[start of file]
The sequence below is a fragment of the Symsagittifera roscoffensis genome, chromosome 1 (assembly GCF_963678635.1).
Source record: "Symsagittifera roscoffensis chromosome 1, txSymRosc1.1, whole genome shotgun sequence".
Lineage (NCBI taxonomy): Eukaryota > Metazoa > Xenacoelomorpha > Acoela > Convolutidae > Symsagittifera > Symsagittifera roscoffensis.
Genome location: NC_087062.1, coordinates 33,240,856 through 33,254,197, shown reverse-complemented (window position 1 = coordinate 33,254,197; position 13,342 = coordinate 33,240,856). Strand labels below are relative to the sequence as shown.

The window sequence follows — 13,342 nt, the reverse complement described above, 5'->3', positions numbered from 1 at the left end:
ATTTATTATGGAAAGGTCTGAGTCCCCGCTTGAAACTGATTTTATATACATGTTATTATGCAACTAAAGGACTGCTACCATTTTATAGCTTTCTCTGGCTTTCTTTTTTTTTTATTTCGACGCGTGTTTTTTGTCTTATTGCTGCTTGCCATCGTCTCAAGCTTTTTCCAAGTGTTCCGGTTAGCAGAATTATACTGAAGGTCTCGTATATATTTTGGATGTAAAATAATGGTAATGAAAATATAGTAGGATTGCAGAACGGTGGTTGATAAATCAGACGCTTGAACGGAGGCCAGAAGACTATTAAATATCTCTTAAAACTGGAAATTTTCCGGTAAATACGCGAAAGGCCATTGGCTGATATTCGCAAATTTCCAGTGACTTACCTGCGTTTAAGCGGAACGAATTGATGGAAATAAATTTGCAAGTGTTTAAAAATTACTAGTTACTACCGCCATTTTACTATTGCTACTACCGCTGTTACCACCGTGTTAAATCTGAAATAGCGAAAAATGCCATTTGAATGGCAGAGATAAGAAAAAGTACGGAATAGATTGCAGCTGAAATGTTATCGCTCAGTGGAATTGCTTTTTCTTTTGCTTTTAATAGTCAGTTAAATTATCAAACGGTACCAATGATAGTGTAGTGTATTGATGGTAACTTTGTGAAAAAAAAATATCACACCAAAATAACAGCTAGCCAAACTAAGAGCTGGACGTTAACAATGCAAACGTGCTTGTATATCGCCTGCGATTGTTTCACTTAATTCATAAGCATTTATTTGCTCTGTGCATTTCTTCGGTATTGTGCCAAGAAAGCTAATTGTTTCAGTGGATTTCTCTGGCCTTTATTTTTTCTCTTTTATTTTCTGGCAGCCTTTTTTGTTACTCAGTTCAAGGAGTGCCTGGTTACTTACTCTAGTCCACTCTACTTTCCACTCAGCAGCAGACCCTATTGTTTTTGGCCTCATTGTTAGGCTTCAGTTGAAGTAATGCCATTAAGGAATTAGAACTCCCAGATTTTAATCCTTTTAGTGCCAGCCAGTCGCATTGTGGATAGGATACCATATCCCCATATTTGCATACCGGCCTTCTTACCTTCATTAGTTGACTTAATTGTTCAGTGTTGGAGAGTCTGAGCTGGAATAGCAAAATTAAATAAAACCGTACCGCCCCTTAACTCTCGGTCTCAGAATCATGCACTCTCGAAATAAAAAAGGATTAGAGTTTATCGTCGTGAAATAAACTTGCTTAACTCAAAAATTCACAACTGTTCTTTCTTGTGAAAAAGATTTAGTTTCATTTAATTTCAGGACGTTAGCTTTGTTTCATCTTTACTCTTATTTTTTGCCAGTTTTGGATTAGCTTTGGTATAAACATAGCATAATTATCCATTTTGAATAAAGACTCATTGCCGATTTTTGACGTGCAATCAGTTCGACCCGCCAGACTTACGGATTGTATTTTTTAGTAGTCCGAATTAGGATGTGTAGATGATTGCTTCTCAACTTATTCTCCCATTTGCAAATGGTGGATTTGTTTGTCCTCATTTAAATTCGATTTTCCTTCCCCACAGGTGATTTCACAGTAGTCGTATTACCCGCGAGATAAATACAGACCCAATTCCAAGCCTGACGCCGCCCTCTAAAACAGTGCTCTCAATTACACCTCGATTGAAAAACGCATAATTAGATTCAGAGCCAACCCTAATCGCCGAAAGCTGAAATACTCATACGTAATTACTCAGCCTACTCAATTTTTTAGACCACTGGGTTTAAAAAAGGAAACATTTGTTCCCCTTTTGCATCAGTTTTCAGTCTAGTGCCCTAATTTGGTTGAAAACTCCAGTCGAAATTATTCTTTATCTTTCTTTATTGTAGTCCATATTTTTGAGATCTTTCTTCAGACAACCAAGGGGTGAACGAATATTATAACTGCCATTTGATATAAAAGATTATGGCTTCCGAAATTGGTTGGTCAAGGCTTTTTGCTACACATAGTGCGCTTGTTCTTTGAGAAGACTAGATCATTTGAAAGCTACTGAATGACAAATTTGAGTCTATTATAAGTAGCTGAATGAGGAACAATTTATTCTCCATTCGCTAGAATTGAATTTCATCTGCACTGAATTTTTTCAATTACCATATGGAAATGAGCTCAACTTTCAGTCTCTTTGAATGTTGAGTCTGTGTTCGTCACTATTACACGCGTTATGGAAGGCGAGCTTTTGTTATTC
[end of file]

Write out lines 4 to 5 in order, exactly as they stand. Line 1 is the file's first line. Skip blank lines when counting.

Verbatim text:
Genome location: NC_087062.1, coordinates 33,240,856 through 33,254,197, shown reverse-complemented (window position 1 = coordinate 33,254,197; position 13,342 = coordinate 33,240,856). Strand labels below are relative to the sequence as shown.

The window sequence follows — 13,342 nt, the reverse complement described above, 5'->3', positions numbered from 1 at the left end: